It is hard to believe that I am nearly at the end of my trip here, the time has gone really quickly as there has been so much to do.  My brother Chris has now returned to Italy and we both find it hard to believe that we managed to get as much done as we did.  It was great to spend some time with Chris, but hopefully next time we spend time together it will be doing something more leisurely!  My mother’s move was an enormous task, but we got it done and have told my other brother John, that should my mother decide to move again it will be his turn to organize things!

 

Rosemary

January 20, 2008

Oh Where Oh Where Has My Show Fleece Gone?

 Sometimes it just doesn’t pay to be organized.  Back in the spring when we were shearing the alpacas, I decided that with the slower pace of shearing it would be good to skirt the fleeces as they came off the alpacas.  By skirting as we sheared it would make a things a lot quicker later on when it came to sending the fleeces off for processing or showing.

One of the fleeces I had prepared was that of our white suri alpaca Christobal.  Christobal is 16 years old and his fleece is holding up well despite his years.  I thought it would be neat to show Cristobal’s fleece and have entered it in the TxOLAN Alpaca Spectacular Fleece Show, along with fleeces from TeQueely and Treasure.

With the entry paper submitted I went out to the studio to pull the three fleeces and make sure they didn’t need re-skirting before the show.  TeQueely and Treasure’s fleeces I found without a problem, but no sign of Cristobal’s fleece!

I know of at least a couple of occasions when we were pulling fleeces for other purposes and Ric had placed Cristobals fleece out for processing or display.    Ric is used to seeing show fleeces still wrapped in a sheet from shearing day, and so with Cristobal’s fleece not being in a sheet it looked to Ric as if it was ready to be processed.  I had told Ric that it was a show fleece and needed to be kept until after the show season was over.  I know we put that fleece somewhere safe to stop it from being sent off or used, but where is that somewhere safe?

The other night we both went through the fleeces in the studio with no joy.  We have searched high and low and still cannot find that fleece.  So today it is back to the studio to re-examine every bag of fleece in the hope of finding Cristobal’s show fleece.

I’ve never had this happen before, but then again this was the first time I had been so advanced in my preparations.  I think this year we will go back to “Plan A” of skirting the fleeces just before we show them – at least that we seem to be able to find them!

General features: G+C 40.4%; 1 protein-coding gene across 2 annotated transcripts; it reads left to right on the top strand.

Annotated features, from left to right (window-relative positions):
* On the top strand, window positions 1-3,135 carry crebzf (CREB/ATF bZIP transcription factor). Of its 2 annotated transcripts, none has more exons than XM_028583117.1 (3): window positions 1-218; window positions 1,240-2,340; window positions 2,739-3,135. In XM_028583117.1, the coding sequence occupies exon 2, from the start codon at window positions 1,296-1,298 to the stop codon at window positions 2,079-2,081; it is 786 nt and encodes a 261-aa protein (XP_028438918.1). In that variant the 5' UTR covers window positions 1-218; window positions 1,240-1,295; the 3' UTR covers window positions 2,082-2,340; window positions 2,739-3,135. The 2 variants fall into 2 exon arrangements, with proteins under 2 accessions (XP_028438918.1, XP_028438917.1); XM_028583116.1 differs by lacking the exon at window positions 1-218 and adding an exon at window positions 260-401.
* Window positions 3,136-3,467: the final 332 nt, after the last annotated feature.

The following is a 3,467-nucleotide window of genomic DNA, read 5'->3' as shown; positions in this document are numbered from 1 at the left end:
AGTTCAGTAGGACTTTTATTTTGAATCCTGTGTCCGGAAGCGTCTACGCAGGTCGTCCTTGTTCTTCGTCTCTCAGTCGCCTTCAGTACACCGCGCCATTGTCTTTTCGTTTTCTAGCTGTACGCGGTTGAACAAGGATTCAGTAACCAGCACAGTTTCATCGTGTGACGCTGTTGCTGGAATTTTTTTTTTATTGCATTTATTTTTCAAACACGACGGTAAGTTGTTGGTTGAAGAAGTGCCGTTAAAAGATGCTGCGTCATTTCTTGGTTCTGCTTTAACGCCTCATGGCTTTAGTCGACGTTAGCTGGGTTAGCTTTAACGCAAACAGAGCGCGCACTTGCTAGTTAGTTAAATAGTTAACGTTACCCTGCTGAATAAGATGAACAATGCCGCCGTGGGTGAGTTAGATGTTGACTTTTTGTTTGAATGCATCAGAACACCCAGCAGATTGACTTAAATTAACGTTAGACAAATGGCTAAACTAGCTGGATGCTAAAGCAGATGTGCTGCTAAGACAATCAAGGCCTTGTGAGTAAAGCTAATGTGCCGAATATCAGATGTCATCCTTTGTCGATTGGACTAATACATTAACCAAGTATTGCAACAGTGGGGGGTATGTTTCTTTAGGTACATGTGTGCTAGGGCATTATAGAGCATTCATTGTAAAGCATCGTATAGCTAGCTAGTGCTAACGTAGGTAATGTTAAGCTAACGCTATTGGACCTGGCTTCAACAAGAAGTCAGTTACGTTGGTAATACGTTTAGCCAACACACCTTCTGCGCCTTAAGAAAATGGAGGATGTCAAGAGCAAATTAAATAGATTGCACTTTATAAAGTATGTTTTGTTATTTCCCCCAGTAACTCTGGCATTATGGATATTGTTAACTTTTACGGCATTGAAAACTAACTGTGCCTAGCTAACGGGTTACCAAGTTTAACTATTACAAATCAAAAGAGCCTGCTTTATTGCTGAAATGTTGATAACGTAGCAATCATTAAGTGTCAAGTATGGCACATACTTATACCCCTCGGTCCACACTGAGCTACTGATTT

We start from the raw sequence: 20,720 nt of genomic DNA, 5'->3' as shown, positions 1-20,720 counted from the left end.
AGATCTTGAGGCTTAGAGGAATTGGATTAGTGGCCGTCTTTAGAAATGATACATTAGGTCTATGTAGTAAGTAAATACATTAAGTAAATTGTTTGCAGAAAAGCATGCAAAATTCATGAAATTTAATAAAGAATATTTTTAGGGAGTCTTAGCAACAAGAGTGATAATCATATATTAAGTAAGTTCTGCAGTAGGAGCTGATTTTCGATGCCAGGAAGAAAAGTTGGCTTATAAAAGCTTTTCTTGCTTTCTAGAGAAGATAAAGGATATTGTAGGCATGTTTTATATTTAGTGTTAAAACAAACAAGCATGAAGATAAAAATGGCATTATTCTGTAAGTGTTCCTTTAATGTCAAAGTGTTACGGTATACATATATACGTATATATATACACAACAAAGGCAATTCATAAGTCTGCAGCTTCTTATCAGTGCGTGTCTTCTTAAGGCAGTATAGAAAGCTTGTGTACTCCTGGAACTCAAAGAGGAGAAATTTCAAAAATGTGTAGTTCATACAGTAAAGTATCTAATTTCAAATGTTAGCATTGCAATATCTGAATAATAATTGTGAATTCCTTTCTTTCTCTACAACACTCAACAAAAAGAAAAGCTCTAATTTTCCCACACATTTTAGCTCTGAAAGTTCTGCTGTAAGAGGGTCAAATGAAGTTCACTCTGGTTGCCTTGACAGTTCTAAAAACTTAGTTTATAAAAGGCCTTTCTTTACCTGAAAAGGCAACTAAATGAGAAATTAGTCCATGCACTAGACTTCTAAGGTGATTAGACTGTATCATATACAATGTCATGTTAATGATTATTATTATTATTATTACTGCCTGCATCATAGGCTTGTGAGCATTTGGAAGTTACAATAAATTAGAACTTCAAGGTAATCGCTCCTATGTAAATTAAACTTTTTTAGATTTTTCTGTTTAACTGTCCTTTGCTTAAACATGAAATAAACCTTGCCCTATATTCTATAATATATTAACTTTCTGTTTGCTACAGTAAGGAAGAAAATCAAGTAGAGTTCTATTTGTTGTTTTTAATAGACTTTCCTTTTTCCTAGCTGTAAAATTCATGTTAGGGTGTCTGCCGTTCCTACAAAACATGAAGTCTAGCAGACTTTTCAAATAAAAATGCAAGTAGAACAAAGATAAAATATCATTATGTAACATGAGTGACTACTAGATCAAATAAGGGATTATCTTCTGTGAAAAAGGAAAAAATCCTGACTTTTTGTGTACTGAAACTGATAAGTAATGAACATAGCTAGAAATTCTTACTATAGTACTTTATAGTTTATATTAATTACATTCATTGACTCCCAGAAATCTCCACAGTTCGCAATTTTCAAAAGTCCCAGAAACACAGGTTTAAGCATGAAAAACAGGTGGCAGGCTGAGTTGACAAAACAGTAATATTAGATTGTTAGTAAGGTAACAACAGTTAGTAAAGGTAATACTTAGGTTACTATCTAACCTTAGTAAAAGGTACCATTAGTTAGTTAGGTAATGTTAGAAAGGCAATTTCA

Rosemary

October 7, 2007

The Wonders of a Wagon

Green WagonA couple of our favorite pieces of equipment on the farm are our green wagon and our yellow wagon.  We started off with a green wagon a few years ago and then liked it so much we bought another one, but could only find a yellow one.  The yellow one is slightly lighter in weight but still works just as well.

So what do we do with these wagons, well for most of the year we use them as portable hay feeders.  They are great during morning chores, I can load up all of the girls hay and feed bowls, wheel the wagon over to the pasture and when I have finished feeding leave the wagon filled with hay in the pasture.  If it should rain we can quickly move the wagon inside one of the shelters, if we have young cria just starting to eat hay we can drop down one of the sides on the wagon to give them easier access to the hay.

We have also used our wagon for hauling feed bags (it can take quite a bit of weight), hauling a whole small bale of hay, moving bags of fleece from the shearing area to the studio and even giving small children rides (a great workout, and yes on once occasion the small children were not so small but rather adults who were feeling young at heart!).

The wagons are reasonably priced ($70 – $80) and really are a great asset to the farm.  You can get them at most large hardware stores (Lowes, Home Depot, Ace Hardware etc.)  and if you look at this time of the year you may find a good sale deal as the stores try and reduce their garden center inventory for the fall and winter. 

While on the subject of wagons if ever you get a chance to see the movie “All We Need Is A Little Red Wagon” then take it.  The movie only lasts for 5 minutes and will make you want to go out and find your wagon – then you will understand how two alpaca owners were once sighted at dusk taking rides in a wagon.  It wasn’t a red one, but it was just as much fun!

Rosemary